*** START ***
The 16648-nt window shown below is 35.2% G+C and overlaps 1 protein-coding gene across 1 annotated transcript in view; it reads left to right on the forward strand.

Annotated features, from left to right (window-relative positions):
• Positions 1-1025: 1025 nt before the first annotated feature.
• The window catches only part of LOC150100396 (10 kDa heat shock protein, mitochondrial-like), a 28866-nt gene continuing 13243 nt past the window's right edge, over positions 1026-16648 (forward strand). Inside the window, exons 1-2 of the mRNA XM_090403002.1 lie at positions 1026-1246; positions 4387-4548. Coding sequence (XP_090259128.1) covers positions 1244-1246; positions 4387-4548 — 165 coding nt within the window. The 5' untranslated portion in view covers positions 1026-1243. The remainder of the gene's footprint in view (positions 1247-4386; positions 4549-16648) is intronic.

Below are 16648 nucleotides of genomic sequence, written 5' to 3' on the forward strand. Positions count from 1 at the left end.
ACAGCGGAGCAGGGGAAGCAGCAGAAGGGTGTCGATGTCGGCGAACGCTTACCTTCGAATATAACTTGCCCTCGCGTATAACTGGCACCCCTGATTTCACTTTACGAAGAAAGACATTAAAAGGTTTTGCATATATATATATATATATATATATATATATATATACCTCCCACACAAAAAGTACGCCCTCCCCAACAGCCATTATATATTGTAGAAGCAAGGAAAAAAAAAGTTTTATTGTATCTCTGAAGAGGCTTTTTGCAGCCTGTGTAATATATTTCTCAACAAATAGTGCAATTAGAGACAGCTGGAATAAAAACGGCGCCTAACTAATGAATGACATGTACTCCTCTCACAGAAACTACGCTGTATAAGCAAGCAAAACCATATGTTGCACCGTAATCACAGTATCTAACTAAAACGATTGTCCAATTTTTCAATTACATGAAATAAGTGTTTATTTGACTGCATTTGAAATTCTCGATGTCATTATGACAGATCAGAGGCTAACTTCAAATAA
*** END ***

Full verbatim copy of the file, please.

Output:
The 16648-nt window shown below is 35.2% G+C and overlaps 1 protein-coding gene across 1 annotated transcript in view; it reads left to right on the forward strand.

Annotated features, from left to right (window-relative positions):
• Positions 1-1025: 1025 nt before the first annotated feature.
• The window catches only part of LOC150100396 (10 kDa heat shock protein, mitochondrial-like), a 28866-nt gene continuing 13243 nt past the window's right edge, over positions 1026-16648 (forward strand). Inside the window, exons 1-2 of the mRNA XM_090403002.1 lie at positions 1026-1246; positions 4387-4548. Coding sequence (XP_090259128.1) covers positions 1244-1246; positions 4387-4548 — 165 coding nt within the window. The 5' untranslated portion in view covers positions 1026-1243. The remainder of the gene's footprint in view (positions 1247-4386; positions 4549-16648) is intronic.

Below are 16648 nucleotides of genomic sequence, written 5' to 3' on the forward strand. Positions count from 1 at the left end.
ACAGCGGAGCAGGGGAAGCAGCAGAAGGGTGTCGATGTCGGCGAACGCTTACCTTCGAATATAACTTGCCCTCGCGTATAACTGGCACCCCTGATTTCACTTTACGAAGAAAGACATTAAAAGGTTTTGCATATATATATATATATATATATATATATATATATACCTCCCACACAAAAAGTACGCCCTCCCCAACAGCCATTATATATTGTAGAAGCAAGGAAAAAAAAAGTTTTATTGTATCTCTGAAGAGGCTTTTTGCAGCCTGTGTAATATATTTCTCAACAAATAGTGCAATTAGAGACAGCTGGAATAAAAACGGCGCCTAACTAATGAATGACATGTACTCCTCTCACAGAAACTACGCTGTATAAGCAAGCAAAACCATATGTTGCACCGTAATCACAGTATCTAACTAAAACGATTGTCCAATTTTTCAATTACATGAAATAAGTGTTTATTTGACTGCATTTGAAATTCTCGATGTCATTATGACAGATCAGAGGCTAACTTCAAATAA